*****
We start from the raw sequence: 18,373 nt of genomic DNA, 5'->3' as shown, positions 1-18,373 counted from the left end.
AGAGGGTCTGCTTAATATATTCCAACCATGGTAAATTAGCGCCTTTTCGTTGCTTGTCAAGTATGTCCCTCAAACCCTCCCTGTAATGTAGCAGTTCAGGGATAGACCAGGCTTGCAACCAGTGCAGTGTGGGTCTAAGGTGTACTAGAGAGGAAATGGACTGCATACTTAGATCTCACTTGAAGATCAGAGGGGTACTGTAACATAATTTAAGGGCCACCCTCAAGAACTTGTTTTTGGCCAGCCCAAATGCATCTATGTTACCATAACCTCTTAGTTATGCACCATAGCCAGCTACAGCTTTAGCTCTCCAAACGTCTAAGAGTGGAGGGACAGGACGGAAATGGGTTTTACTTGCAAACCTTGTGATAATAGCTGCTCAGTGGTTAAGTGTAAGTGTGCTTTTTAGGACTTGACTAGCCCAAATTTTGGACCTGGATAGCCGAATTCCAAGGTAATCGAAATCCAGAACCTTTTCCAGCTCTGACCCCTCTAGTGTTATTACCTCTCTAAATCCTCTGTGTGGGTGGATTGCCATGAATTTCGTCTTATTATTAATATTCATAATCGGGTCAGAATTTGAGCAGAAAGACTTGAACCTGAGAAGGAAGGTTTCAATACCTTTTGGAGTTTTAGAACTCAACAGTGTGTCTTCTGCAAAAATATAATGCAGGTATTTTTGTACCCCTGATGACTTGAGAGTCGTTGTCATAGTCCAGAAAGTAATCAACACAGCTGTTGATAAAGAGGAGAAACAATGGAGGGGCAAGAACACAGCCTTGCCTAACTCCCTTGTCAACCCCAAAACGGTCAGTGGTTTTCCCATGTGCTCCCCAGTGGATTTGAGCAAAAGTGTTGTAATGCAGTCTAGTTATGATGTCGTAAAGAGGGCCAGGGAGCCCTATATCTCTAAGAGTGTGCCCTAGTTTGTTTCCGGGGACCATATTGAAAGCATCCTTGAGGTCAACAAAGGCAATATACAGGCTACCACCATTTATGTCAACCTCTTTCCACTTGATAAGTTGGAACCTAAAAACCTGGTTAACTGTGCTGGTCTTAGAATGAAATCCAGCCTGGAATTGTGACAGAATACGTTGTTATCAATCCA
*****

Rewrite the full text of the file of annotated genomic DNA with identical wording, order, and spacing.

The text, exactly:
We start from the raw sequence: 18,373 nt of genomic DNA, 5'->3' as shown, positions 1-18,373 counted from the left end.
AGAGGGTCTGCTTAATATATTCCAACCATGGTAAATTAGCGCCTTTTCGTTGCTTGTCAAGTATGTCCCTCAAACCCTCCCTGTAATGTAGCAGTTCAGGGATAGACCAGGCTTGCAACCAGTGCAGTGTGGGTCTAAGGTGTACTAGAGAGGAAATGGACTGCATACTTAGATCTCACTTGAAGATCAGAGGGGTACTGTAACATAATTTAAGGGCCACCCTCAAGAACTTGTTTTTGGCCAGCCCAAATGCATCTATGTTACCATAACCTCTTAGTTATGCACCATAGCCAGCTACAGCTTTAGCTCTCCAAACGTCTAAGAGTGGAGGGACAGGACGGAAATGGGTTTTACTTGCAAACCTTGTGATAATAGCTGCTCAGTGGTTAAGTGTAAGTGTGCTTTTTAGGACTTGACTAGCCCAAATTTTGGACCTGGATAGCCGAATTCCAAGGTAATCGAAATCCAGAACCTTTTCCAGCTCTGACCCCTCTAGTGTTATTACCTCTCTAAATCCTCTGTGTGGGTGGATTGCCATGAATTTCGTCTTATTATTAATATTCATAATCGGGTCAGAATTTGAGCAGAAAGACTTGAACCTGAGAAGGAAGGTTTCAATACCTTTTGGAGTTTTAGAACTCAACAGTGTGTCTTCTGCAAAAATATAATGCAGGTATTTTTGTACCCCTGATGACTTGAGAGTCGTTGTCATAGTCCAGAAAGTAATCAACACAGCTGTTGATAAAGAGGAGAAACAATGGAGGGGCAAGAACACAGCCTTGCCTAACTCCCTTGTCAACCCCAAAACGGTCAGTGGTTTTCCCATGTGCTCCCCAGTGGATTTGAGCAAAAGTGTTGTAATGCAGTCTAGTTATGATGTCGTAAAGAGGGCCAGGGAGCCCTATATCTCTAAGAGTGTGCCCTAGTTTGTTTCCGGGGACCATATTGAAAGCATCCTTGAGGTCAACAAAGGCAATATACAGGCTACCACCATTTATGTCAACCTCTTTCCACTTGATAAGTTGGAACCTAAAAACCTGGTTAACTGTGCTGGTCTTAGAATGAAATCCAGCCTGGAATTGTGACAGAATACGTTGTTATCAATCCA